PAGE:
Investigators are closing in on a Northwestern University professor and University of Oxford staffer who are wanted in the fatal stabbing in a River North apartment, a police spokesman said Thursday.
The hunt for Wyndham Lathem and Andrew Warren has “intensified and narrowed,” with the U.S. Marshals Service and law enforcement agencies across the country joining in the manhunt, Chicago Police spokesman Anthony Guglielmi said on Thursday, four days since a Cook County judge issued an arrest warrant for the pair.
“The search for them will only intensify,” Guglielmi said. “They should do the right thing and turn themselves in to any police station. It’s only a matter of time.”
Lathem, a respected microbiologist at Northwestern’s Feinberg School of Medicine, and Warren, who was visiting Chicago from England, are wanted on first-degree murder charges in last week’s killing of 26-year-old Trenton Cornell-Duranleau.
Lathem, who shared an apartment with Cornell-Duranleau in the luxe Grand Plaza apartments, had been a suspect since police first were tipped to the murder by a cryptic phone call to the front desk of the building on July 27.
Guglielmi said the night Cornell-Duranleau was killed, an attendant working the front desk received the call in which a male caller said, “There may have been a crime committed in Room 1004. You need to check it out.”
The attendant called the room, and when he got no response, called police. Officers entered the apartment with the building manager, and discovered a “gruesome scene,” Guglielmi said. Cornell-Duranleau had been stabbed multiple times, according to the Cook County medical examiner, and Guglielmi said the blows landed with such force that the knife believed to be the murder weapon snapped.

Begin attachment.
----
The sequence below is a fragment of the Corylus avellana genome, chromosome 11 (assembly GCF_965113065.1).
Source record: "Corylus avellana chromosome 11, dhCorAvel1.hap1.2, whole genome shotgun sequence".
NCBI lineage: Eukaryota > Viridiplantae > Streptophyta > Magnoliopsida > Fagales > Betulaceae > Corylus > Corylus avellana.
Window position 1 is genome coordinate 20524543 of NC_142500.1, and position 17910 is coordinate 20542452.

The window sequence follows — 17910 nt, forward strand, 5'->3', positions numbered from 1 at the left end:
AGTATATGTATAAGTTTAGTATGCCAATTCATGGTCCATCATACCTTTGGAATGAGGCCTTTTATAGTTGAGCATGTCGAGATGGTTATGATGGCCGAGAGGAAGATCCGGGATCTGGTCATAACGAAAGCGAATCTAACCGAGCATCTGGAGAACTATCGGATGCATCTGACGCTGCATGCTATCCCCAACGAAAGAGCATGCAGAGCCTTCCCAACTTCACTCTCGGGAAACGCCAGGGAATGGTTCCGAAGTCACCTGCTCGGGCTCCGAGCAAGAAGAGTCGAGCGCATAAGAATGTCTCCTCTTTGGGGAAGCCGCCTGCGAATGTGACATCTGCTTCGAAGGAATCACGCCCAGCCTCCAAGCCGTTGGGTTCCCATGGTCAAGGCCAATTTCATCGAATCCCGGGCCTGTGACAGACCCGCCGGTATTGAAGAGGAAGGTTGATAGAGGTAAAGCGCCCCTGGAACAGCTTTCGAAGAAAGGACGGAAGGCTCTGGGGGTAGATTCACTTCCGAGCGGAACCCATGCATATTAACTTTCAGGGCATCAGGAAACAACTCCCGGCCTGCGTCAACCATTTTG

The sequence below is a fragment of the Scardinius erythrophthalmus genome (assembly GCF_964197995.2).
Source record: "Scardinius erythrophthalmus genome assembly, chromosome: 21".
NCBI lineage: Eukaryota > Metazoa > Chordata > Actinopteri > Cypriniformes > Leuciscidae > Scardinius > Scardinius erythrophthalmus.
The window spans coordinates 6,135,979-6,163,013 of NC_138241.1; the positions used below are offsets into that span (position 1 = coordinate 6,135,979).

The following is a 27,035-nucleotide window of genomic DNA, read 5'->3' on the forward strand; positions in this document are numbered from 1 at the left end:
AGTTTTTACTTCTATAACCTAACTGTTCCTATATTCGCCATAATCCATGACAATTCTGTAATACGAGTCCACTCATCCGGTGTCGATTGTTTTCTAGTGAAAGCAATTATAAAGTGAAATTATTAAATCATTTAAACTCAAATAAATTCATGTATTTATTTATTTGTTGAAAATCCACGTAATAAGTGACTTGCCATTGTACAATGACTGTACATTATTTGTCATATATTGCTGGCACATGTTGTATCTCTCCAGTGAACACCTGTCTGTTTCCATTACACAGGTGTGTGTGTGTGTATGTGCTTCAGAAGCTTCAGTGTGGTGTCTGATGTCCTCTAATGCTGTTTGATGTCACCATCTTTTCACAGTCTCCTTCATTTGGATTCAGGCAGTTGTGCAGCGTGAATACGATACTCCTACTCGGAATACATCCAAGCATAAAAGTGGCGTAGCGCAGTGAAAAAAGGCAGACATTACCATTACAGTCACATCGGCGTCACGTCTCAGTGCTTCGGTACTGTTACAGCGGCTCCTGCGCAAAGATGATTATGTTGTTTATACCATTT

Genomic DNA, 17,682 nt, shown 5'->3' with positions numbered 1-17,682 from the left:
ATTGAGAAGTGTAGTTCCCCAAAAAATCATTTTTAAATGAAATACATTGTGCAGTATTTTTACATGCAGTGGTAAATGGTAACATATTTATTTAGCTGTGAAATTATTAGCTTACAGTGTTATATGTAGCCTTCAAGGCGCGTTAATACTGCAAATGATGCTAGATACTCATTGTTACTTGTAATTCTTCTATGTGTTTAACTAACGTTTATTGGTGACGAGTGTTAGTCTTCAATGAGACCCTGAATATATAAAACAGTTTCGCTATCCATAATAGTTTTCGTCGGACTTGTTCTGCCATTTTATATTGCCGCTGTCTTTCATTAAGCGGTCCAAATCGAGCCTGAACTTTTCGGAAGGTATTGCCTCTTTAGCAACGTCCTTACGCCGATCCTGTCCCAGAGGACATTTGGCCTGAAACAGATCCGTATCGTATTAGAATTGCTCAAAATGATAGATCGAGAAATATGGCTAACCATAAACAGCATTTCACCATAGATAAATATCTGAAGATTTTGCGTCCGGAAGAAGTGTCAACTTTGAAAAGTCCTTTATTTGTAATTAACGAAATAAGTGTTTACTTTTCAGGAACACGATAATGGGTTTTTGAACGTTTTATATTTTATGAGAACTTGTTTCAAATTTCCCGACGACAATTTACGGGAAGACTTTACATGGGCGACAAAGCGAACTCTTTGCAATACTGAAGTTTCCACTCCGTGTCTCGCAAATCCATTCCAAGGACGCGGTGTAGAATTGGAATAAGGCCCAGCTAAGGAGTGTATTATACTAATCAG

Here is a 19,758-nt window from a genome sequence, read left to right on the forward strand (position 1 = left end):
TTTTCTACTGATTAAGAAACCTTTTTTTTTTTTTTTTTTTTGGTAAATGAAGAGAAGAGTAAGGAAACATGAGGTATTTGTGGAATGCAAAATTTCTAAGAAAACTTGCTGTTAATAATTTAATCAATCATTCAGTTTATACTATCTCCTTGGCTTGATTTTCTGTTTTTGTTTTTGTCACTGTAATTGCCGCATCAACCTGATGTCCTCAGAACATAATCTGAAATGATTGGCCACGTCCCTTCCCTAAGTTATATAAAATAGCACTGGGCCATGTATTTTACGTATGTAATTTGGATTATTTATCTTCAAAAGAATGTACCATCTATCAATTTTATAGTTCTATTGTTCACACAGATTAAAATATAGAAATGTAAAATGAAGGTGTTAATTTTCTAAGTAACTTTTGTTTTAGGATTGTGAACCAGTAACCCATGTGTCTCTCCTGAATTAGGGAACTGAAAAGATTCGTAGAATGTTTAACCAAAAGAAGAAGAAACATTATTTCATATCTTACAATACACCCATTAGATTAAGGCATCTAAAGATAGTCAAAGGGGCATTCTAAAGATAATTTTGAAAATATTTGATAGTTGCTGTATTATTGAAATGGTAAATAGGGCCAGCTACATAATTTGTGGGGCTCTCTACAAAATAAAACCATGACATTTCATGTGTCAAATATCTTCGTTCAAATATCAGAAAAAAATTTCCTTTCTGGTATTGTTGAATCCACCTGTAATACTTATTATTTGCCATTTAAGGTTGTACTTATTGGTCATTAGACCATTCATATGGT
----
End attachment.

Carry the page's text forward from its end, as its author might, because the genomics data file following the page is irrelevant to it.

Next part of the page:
Guglielmi said Cornell-Duranleau and Lathem had a “domestic relationship,” but did not know how the two men were connected to 56-year-old Warren, who managed payroll and pensions for Oxford College’s Sommerville College in England.
Cornell-Duranleau’s mother, Charlotte Cornell, told The Associated Press by phone from Michigan, where her son grew up, that the family doesn’t know the suspects.
“Our Family is deeply saddened by the death of our son. It is our hope that the person or persons responsible for his death are brought to justice,” Cornell said in a statement given to the AP. Cornell-Duranleau’s funeral is set for next week in his hometown of Lennon, Michigan.
Lathem, a 42-year-old associate professor at Northwestern, has been a sought-after speaker on pneumonic and bubonic plague and has been published in top scientific journals, said Bill Goldman, a professor and chair of microbiology and immunology at the University of North Carolina in Chapel Hill. Lathem has worked at Northwestern since 2007.
Cornell-Duranleau moved to Chicago from the Grand Rapids, Michigan, area after he received his cosmetology license and worked as a hair stylist.
Timber Baun-Crooks, the mayor pro-tem of Trenton, Michigan, once gave Cornell-Duranleau a job at a hair salon. She described him as a “great kid.”
“He wanted to be something so bad,” she said. “Though I don’t know what that was or if he ever found his niche in life.”